The big topic these days is charging infrastructure, a rather dry sounding term, but something with which everyone will soon be very familiar. It's what gets the kWh into your battery.
This is a very good article on the joining of five of Japan's strongest companies in the auto and electric power business forming a group to, among other things, set a standard for fast charging electric vehicles.
To recap... there are three levels of charging a plug-in vehicle.
Level 1 is your standard household current (120Volt) and charges at a rate of 4-6 miles per hour of charging.
Level 2 is like a dryer plug and charges at 240V 30 amps up to 90A. That's a range of from 18 miles to as much as 80 miles per hour of charge.
Level 1 & 2 have been standardized in the U.S. under something called SAE J1772. Level 3 has not been standardized.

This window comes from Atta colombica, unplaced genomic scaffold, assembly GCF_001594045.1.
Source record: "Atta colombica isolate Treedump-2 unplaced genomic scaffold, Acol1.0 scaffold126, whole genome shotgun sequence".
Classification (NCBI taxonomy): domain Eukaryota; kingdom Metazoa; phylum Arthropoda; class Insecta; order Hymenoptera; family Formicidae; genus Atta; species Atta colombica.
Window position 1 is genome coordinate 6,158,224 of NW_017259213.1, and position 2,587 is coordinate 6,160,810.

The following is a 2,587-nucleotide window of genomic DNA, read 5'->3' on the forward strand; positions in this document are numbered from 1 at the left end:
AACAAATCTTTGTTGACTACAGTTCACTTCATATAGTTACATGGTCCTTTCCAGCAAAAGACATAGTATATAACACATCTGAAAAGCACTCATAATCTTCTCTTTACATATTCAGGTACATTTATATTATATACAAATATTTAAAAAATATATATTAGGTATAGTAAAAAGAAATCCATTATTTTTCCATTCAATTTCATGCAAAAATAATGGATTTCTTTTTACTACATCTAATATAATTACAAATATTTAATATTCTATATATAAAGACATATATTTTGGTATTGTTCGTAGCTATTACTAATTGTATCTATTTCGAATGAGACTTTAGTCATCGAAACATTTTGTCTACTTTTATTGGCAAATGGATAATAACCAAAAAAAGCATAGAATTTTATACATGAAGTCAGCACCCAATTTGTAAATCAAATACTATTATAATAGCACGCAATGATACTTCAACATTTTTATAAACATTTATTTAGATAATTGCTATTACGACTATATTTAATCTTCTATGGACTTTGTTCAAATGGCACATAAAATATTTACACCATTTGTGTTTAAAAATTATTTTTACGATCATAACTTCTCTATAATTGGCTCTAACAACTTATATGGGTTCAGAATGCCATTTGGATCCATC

Level 3 is what we're talking about here. It is 480V starting at 125A and going up to over 1,000A. This is serious power, not anything that you'd get at home. Level 3 charging is defined in this story as less than 30 minutes for a full charge.
Level 3 charging will allow for intercity driving with an EV and it'll allow for apartment and condo dwellers who may not have a place to park at night near electricity, to charge while at the coffee shop on the way to work.
"Each of these companies has some skin in the electric car game, and the firms announced a partnership this morning dubbed the CHAdeMO Association. As explained in today’s release, CHAdeMO (an abbreviation of “charge for moving,” as well as a pun translated to, “Let’s have a tea while charging”) is also the trade name for the quick-charging system that the group is proposing as a global industry standard."
As engineers will tell you, efficiency is king and standards promote efficiency.
I like the part about it being a global standard. The U.S., Asia and Europe have different standards for Level 1 & 2, but we'll all be better served by making Level 3 a global standard.
This group currently consists of only Japanese companies, but I hope that all the world's carmakers and charging infrastructure companies join to help create a single standard that all can use.